Fire Strike 1.1
Fire Strike is a test more suited to a laptop like the GS40. It has some meaty hardware under that small exterior! How did it handle this demanding benchmark?
The GS40 smashed it! It nabbed a score of 6601. The GS60, when benchmarked late last year, got just 4866.
Unigine Heaven 4.0
The Unigine Heaven test is designed to make hardware shed tears, and lots of them. How did the GS40 handle this taxing benchmark?
Up till now, the GS40 has managed to best the GS60 on all fronts. In Unigine Heaven 4.0 however, it performed slightly worse. It ran the benchmark at an average of 33.3fps, and received a score of 839. The GS60 got 34fps on average, and a score of 856. It’s not the biggest of improvements, but it’s a difference nonetheless.
So how did the GS40, with pretty much identical hardware, manage to best the bigger GS60? Honestly, I’m not sure. If I had to hazard a guess though, I’d put the differences down to drivers.
There have been several GeForce updates since I reviewed the GS60 back in November. Were I to benchmark the same laptop now, I’m sure it’d have scores a lot closer to that of the GS40.
Model: GS40 6QE-042ZA
Dimensions: 345(W) x 245(D) x 21.8~22.8(H)mm
Weight: 1.6kg (without battery)
OS: Windows 10 64bit
Processor: Intel Core i7-6700HQ Processor (2.60GHz)
LCD: 14″ FHD (1920×1080), Wide-viewing angle, IPS level panel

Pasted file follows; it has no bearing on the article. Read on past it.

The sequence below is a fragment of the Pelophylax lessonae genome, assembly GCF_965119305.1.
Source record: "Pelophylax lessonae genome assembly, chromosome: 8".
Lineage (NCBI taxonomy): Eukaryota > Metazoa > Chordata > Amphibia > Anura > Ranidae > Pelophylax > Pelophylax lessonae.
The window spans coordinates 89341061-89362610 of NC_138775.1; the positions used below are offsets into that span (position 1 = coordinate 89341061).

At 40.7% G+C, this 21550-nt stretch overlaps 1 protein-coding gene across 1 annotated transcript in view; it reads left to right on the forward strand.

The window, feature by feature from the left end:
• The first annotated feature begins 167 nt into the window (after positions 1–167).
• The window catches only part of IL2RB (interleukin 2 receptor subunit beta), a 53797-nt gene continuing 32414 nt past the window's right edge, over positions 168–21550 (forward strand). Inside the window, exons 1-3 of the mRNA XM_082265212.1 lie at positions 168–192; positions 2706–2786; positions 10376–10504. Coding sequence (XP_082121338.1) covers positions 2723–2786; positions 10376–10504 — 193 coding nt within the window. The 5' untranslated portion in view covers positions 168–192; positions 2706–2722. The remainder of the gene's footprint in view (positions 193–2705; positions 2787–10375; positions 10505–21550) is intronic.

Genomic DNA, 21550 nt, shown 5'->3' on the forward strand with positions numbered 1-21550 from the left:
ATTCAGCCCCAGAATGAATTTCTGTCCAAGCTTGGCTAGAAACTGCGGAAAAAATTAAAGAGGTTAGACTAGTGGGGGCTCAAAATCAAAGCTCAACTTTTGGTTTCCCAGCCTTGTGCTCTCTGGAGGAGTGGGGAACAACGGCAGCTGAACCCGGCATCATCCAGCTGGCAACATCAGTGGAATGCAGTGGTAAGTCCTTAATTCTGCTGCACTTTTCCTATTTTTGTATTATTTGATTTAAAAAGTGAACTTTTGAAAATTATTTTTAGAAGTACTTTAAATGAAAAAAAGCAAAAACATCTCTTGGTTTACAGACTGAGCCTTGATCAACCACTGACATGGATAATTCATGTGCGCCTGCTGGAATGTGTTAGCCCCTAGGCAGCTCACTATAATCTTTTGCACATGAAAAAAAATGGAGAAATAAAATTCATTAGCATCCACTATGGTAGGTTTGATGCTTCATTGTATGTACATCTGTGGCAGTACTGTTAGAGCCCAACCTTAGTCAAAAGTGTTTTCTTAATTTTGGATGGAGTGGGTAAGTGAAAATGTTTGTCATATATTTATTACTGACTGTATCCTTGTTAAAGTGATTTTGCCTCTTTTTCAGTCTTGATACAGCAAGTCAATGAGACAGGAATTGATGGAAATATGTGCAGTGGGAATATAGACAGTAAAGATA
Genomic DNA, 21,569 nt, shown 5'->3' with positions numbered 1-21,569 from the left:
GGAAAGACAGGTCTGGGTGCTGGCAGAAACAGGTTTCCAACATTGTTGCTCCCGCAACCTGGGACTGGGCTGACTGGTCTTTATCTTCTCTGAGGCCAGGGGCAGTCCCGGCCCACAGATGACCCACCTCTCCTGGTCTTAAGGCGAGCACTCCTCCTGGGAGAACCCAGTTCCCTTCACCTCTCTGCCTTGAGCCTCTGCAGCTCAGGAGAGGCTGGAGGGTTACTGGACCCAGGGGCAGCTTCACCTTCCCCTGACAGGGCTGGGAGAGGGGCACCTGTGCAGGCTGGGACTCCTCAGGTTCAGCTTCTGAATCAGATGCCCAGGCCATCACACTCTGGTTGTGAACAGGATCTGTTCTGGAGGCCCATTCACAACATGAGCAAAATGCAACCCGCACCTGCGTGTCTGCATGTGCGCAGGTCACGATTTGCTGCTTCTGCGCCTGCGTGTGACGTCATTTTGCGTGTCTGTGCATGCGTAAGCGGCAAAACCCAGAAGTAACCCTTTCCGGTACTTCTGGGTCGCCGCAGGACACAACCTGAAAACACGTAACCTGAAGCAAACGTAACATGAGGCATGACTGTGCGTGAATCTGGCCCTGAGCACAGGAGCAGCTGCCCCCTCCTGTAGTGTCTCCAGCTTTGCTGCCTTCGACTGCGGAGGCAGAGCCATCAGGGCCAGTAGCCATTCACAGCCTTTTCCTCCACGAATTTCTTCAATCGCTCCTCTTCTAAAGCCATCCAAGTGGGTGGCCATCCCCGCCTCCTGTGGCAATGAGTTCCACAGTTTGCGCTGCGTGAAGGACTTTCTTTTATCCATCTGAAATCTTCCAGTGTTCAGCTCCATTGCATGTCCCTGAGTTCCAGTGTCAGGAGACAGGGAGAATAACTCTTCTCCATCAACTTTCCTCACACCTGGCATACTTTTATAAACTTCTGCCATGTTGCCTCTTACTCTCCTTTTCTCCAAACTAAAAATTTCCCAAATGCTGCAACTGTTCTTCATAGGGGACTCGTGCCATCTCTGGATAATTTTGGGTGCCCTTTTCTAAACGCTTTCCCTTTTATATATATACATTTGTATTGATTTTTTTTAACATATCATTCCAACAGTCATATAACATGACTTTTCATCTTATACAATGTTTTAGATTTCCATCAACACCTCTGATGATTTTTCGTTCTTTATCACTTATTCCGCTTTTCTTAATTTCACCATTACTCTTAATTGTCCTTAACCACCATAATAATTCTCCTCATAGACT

Graphics: GeForce GTX 970M (3GB GDDR5)
Memory: DDR4 – 16GB (8GB x 2)
Storage: 1TB 7200RPM + 256GB SSD
Networking: Killer DoubleShot Pro (Killer Gb LAN + Killer 802.11 a/c WiFi) with Smart Teaming
Bluetooth: Bluetooth v4.1
Webcam: FHD type ([email protected])
Ports: 2 x USB 3.0 ; 1 x USB 3.1 (Type-C interface) ; 1 x mini-display; 1 x HDMI; 1 x Ethernet
RRP: R30-34k (depending on desired specs)
Overall, the GS40 is a fantastic laptop. It does unfortunately, have some drawbacks. Unsurprisingly, they’re identical to the issues I had with the GS60.
For the life of me, I cannot fathom how a modern day laptop features just 2 USB ports. When I travelled to BlizzCon last year, I had to juggle between plugging in multiple devices, which was nothing short of irritating. I may not have travelled with the GS40 during my review time, but if I had, I know for a fact that I would’ve had the same issues I did with the GS60.
Thankfully, the GS40 doesn’t copy the GS60 in every single way. I’m happy to report that the battery on the smaller device is a whole lot more efficient – at least based on my experience. I could barely get 2 hours of word processing power when I made use of the GS60. The smaller size of the GS40 clearly works in its favour. With a smaller screen, it uses less power, and offered up around 2-3 hours of life in comparison. That’s not the best, not by a mile, but it’s an improvement nonetheless.
So, which would I choose at the end of the day? The smaller GS40, or the larger GS60? It all boils down to cost for me.
When I reviewed the GS60 last year, the recommended retail price was around R32k. Thanks to the terrible exchange rate, that number has now bumped up into the R40k region. The GS40 comparatively, costs much less – around R32k. It may have a smaller screen, but as a result, it’s more compact, and has more of a battery life. Those are trade offs I can happily live with if it means saving myself a couple of grand.
Last Updated: March 31, 2016